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Development of an OspC-based tetravalent, recombinant, chimeric vaccinogen that elicits bactericidal antibody against diverse Lyme disease spirochete strains.

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Abstract

Lyme disease is the most common arthropod-borne
disease in North America and Europe. At present, there is no commercially available vaccine for use in humans. Outer surface protein C (OspC) has antigenic and expression characteristics that make it an attractive vaccine candidate; however, sequence heterogeneity has impeded its use as a vaccinogen. Sequence analyses have identified 21 well defined OspC phyletic groups or “types” (designated A-U). In this report we have mapped the linear epitopes presented by OspC types B, K, and D during human and murine infection and exploited these epitopes (along with the previously identified type A OspC linear epitopes) in the development of a recombinant, tetravalent, chimeric vaccinogen. The construct was found to be highly immunogenic in mice and the induced antibodies surface labeled in vitro cultivated spirochetes. Importantly, vaccination induced complement-dependent bactericidal antibodies against strains expressing each of the OspC types that were incorporated into the construct. These results suggest that an effective and broadly protective polyvalent OspC-based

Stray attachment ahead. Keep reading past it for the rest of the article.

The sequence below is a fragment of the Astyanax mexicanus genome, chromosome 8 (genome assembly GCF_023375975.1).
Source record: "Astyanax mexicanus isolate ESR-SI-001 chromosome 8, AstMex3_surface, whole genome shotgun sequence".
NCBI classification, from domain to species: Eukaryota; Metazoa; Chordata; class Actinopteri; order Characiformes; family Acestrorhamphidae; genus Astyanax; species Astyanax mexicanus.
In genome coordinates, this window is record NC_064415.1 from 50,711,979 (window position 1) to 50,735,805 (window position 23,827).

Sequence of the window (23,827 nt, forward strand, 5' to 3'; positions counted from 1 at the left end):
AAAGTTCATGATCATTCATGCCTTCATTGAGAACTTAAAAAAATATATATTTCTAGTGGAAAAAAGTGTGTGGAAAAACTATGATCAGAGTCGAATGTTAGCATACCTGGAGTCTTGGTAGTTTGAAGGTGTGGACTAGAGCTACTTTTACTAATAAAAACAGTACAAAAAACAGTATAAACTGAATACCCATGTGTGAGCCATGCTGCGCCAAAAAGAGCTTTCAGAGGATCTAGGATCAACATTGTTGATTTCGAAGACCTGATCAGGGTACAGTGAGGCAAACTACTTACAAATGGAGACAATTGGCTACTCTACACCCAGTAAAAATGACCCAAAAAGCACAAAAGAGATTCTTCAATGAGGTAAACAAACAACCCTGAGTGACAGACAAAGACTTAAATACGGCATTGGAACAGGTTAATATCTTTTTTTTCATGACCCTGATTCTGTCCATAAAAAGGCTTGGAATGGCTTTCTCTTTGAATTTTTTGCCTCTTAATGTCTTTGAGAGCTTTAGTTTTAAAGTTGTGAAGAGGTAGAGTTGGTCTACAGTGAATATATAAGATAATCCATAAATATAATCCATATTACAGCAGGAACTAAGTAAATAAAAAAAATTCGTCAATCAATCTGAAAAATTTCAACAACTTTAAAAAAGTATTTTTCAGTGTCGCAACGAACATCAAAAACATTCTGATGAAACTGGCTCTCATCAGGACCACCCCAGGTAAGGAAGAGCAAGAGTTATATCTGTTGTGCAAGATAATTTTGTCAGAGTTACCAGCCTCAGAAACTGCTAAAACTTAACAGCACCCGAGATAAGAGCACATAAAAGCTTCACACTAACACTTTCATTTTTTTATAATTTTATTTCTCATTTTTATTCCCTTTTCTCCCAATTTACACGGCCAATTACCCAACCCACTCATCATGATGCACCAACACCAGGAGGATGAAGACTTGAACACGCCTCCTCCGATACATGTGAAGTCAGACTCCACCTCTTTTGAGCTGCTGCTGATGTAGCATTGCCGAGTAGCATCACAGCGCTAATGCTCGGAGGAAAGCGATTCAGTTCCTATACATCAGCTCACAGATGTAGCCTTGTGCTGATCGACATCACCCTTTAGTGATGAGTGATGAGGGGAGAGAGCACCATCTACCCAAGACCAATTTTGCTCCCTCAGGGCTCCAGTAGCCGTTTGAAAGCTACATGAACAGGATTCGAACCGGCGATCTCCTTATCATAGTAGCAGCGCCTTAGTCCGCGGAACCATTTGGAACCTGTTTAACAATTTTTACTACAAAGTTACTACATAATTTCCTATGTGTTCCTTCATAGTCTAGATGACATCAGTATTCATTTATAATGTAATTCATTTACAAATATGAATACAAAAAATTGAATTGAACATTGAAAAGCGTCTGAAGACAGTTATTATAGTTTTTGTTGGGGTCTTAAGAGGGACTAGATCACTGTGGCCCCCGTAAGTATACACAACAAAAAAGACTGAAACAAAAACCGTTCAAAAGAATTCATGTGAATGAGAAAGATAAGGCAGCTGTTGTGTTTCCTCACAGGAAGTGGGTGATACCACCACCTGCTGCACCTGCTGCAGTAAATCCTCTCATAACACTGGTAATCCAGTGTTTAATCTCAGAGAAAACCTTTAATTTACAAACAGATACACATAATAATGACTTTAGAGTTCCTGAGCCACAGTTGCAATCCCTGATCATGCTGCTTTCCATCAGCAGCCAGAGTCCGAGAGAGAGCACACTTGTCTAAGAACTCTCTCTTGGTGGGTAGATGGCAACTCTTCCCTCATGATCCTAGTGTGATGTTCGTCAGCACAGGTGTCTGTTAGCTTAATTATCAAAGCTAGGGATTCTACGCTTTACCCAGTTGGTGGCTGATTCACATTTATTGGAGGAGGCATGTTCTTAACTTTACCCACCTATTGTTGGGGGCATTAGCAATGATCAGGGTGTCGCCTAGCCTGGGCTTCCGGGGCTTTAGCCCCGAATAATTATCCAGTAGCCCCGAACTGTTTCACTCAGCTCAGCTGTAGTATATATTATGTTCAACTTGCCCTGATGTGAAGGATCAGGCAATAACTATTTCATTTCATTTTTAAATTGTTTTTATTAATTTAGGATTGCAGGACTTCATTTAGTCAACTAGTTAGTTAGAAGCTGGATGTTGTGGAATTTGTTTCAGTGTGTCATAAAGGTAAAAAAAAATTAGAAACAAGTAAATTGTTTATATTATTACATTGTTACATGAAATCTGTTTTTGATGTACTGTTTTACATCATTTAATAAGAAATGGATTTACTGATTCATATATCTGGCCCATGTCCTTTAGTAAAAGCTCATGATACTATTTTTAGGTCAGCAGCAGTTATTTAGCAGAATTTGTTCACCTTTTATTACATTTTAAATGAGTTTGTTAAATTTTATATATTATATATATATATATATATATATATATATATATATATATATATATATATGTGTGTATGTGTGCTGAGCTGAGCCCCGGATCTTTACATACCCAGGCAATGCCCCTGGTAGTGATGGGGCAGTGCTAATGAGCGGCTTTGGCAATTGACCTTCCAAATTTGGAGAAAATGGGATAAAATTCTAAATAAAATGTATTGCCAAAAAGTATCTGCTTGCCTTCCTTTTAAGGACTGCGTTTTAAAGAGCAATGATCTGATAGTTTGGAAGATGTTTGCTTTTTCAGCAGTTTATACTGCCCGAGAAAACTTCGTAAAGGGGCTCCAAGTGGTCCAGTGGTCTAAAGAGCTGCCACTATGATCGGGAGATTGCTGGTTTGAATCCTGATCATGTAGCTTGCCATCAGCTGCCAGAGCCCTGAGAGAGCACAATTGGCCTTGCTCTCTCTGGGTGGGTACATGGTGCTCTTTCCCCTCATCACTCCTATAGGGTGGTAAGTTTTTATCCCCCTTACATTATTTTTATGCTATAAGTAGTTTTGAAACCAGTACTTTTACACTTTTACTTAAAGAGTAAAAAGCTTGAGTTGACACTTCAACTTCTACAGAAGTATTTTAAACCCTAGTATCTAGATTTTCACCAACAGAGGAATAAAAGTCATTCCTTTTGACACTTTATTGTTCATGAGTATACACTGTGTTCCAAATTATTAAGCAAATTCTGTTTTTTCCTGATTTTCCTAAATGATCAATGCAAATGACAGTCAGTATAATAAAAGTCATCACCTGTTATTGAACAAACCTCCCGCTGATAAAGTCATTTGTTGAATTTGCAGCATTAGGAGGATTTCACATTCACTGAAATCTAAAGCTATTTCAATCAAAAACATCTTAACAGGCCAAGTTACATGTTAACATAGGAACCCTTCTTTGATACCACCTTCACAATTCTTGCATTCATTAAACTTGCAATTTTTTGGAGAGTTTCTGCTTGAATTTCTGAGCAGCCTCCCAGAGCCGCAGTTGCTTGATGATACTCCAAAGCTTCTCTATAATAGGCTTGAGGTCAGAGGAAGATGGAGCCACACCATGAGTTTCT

Lyme disease vaccine can be produced as a recombinant, chimeric protein.

Vaccine. 2007 Jan 5;25(3):466-80. Epub 2006 Aug 8. Research Support, N.I.H., Extramural; Research Support, Non-U.S. Gov’t

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